MYTH 3: Year-round schooling will ease overcrowding in districts with large student populations that need to find effective ways to share classroom space.
FACT: Some schools do move to a year-round schedule based on a "multi-track system" in an effort to serve their growing populations. In short, the system assigns equal-sized groups of students and teachers to different academic-year schedules and rotates them through the school building at different points in the year. A brief on year-round schools from the Congressional Research Service gave this example: “If a school that could accommodate 750 students and had 1,000 students enrolled, it could divide the students into tracks or groups of 250 students (i.e., 4 tracks). The school could then have three tracks at school at any given time and one track on vacation or intersession.” However, using a multi-track system to ease overcrowding also means that the school building is virtually always open, leaving little time for scheduled maintenance or school-wide teacher training. It may also be difficult for schools to coordinate extracurriculars if a quarter of their population is out on break at any given time.
Not all year-round schools adopt the multi-track system; some operate on a balanced, single-track schedule, which allows all students and staff to attend school at the same time. Schools that follow this model won’t ease overcrowding, but they will enjoy the other benefits of year-round scheduling.
MYTH 4: Year-round schooling will make it easier for working parents to schedule daycare and after-school care.
FACT: Covering childcare over summer break is a struggle for many working parents. In July 2018, readers of The New York Times wrote in to explain how they solved “the summer problem,” with the majority spending thousands of dollars on summer camps and activities for their children. Others discussed alternating their vacation time with their spouse or relying on relatives to cover a few weeks of care, and a few expressed an interest in moving to a year-round schedule or shortening the length of summer break.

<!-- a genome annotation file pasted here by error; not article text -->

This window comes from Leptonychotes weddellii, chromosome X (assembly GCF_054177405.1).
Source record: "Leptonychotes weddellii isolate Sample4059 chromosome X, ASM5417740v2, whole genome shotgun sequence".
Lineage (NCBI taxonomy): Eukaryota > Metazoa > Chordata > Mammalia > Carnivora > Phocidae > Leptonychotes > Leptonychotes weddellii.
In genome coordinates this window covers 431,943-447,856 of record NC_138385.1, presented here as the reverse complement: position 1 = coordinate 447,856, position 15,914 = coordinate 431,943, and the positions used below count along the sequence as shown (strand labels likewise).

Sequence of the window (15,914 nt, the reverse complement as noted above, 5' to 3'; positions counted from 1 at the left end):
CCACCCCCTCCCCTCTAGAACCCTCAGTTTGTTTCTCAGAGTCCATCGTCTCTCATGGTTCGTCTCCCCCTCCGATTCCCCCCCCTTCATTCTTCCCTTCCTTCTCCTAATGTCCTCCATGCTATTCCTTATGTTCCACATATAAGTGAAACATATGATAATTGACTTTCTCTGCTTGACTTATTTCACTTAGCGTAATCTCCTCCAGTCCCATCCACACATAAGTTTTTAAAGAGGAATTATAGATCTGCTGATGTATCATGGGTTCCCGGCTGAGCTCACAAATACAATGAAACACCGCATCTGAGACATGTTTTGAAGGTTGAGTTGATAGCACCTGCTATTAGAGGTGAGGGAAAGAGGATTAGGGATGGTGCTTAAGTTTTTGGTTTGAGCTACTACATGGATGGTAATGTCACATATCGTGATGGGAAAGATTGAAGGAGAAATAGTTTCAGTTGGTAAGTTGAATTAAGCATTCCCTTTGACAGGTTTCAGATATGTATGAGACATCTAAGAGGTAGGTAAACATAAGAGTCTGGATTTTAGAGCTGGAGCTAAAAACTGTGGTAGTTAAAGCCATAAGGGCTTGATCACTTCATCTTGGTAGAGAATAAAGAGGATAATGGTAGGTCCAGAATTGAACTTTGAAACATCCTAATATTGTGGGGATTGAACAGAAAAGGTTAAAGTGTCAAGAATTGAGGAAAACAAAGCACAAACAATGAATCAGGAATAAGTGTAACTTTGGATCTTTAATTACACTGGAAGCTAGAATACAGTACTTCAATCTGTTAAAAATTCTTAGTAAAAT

Although a year-round school schedule would solve the “summer problem,” arranging childcare for breaks throughout the year might also pose a problem for working parents. If some schools in a district switch to a year-round schedule while the rest continue on a traditional schedule, parents of multiple children may face additional challenges.
MYTH 5: All students will perform better academically in year-round schools.
FACT: Eliminating the dreaded “summer slump” is a big draw for many school districts considering year-round schooling. While some students have many opportunities for summer enrichment in their own communities, others do not—and these are the very students and communities that may benefit the most from year-round schooling. As a study of the lasting consequences of the summer learning gap from Johns Hopkins University noted, “Since it is low [socioeconomic-status] youth specifically whose out-of-school learning lags behind, this summer shortfall relative to better-off children contributes to the perpetuation of family advantage and disadvantage across generations.”
However, changing the school calendar is not a magic way to keep all students on track academically. As recent research on year-round schooling indicated, schools that were most effective in boosting student achievement were doing much more than simply changing the academic calendar. In the same way that traditional schools might offer STEM camp, sports training, or summer school in July and August, successful year-round schools used their breaks to offer remediation, enrichment, and non-academic opportunities year-round.
The bottom line
Year-round schooling offers a potential solution to many of the challenges faced by American public schools. With careful planning and implementation, it can offer a more balanced schedule for students and staff while also benefiting families and communities. However, since there are a variety of ways to structure a year-round school calendar, care should be taken to ensure that the new schedule truly meets the needs of everyone involved.